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(Many Paths)
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Native Voices Heard At National Language Summit
by Rob Capriccioso for Indian Country Today
credits: Photos by Rob Capriccioso

WASHINGTON – Native languages are alive and well, and they need the federal government to help their voices flourish.

That was the message of a group of Indian educators who gathered for the National Native Language Revitalization Summit on Capitol Hill July 13 – 14 to make legislators and administrators aware of their concerns and desire for support.

Meetings with Congress members and Obama administration officials took place throughout, and some federal officials took part in the event, promising to help strengthen Native languages.

Ryan Wilson, president of the National Alliance to Save Native Languages, highlighted a plethora of reasons for increased language support from the federal government. Chief among them is the ability to save cultures that have been treaded upon for hundreds of years, yet still survive, he said.

Cultural Survival Quarterly recently reported that "unless dramatic action is taken now, more than 70 Native American languages will become extinct within the next 10 years." The publication helped sponsor the summit, citing its concern about the situation.

"We are at a unique moment in history for the federal government to assist with the revitalization of Native language and culture," Wilson told a gathering of legislators and tribal officials at the Senate Dirksen Office Building July 14.

To hammer that point home, the group released a request for a White House initiative on Native language revitalization with the idea that it would oversee agency coordination and establish a national working group and conference on the issue.

"It is not overstating the case to assert that without a coordinated federal approach, increasing numbers of Native American languages will go extinct in the immediate future," according to the request document.

"Those who may ask why the federal government has a role in revitalizing Native American languages need only look to the sorry history of federal regulations and practices to obliterate Native languages – and to the recent administrative efforts to undermine them – to find an affirmative obligation to help save those languages that remain."

Some Congress members seemed more than compelled. "I think you're fighting for something that is so important," Sen. Tom Udall, D-N.M., told attendees. "If you don't have language, the culture disappears."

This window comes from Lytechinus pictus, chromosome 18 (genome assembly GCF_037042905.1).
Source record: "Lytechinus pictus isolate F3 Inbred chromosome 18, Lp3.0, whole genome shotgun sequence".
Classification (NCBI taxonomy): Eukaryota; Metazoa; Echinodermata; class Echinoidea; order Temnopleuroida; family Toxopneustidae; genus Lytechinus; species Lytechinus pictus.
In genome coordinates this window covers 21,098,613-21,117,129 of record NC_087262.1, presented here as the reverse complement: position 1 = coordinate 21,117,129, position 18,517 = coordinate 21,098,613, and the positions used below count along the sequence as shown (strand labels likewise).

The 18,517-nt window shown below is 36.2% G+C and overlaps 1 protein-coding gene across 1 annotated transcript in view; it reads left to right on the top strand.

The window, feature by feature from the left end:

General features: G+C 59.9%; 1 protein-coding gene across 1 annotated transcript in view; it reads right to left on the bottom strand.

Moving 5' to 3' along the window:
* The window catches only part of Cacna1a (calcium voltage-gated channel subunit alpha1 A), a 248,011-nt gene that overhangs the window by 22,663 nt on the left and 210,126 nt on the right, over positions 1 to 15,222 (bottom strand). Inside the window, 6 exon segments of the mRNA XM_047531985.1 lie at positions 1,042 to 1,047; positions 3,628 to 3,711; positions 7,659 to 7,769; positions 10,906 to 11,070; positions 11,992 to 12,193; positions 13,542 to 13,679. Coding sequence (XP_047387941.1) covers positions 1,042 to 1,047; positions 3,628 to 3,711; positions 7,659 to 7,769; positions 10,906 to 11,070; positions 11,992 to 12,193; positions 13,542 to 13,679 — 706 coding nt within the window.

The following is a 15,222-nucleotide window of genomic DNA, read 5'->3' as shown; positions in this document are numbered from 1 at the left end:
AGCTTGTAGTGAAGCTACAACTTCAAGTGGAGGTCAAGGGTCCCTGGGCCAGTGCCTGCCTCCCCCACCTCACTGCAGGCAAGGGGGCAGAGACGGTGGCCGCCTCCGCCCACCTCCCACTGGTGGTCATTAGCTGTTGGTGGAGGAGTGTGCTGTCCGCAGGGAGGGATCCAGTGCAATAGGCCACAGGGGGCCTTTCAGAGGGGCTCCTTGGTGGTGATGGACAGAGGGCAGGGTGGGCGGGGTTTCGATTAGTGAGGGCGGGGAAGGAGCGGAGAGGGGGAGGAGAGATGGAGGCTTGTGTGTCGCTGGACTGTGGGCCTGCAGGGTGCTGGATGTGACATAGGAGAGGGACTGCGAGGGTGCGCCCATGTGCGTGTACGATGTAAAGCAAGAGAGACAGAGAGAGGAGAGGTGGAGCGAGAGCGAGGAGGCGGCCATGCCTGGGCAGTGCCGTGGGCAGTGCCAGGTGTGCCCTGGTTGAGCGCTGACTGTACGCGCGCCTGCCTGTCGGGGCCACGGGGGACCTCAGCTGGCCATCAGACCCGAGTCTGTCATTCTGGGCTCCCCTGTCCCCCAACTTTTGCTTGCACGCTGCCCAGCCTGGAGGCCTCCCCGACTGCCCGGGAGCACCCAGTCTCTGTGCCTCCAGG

Jefferson Keel, president of the National Congress of American Indians, which co-hosted the summit, said the organization passed a resolution supporting a White House executive order on Native languages at its June conference.

The resolution declares Native languages in "a state of emergency" and calls on the White House to take action.

Wilson asked Keel for NCAI to develop a press release regarding the resolution, given its historical significance.

Regarding recent federal negative impacts on Native culture, many attendees decried certain aspects of the No Child Left Behind Act under the Bush administration. Parts of that law relied too heavily on testing and accountability to the detriment of Indian cultural learning, some educators said.

There have also been positive federal developments in recent years, including the Native American Languages Act and the Esther Martinez Act.

But Wilson explained to several legislative aides that inconsistent administrative rules and regulations have undercut some of the progress provided for under those laws.

Wilson noted that some legislative rules that impact immersion schools, which are important to some tribal communities, end up shortchanging federal funding. Legislative staffers said they would look at ways to address the issue in the appropriations process.

Wilson believes there is a need for a $3 million to $5 million specific appropriation to eligible institutions.

Interior Assistant Secretary of Indian Affairs Larry EchoHawk said at the event that his department needs to hear more from Native educators on language revitalization matters. He invited Wilson to meet with department officials on steps forward.

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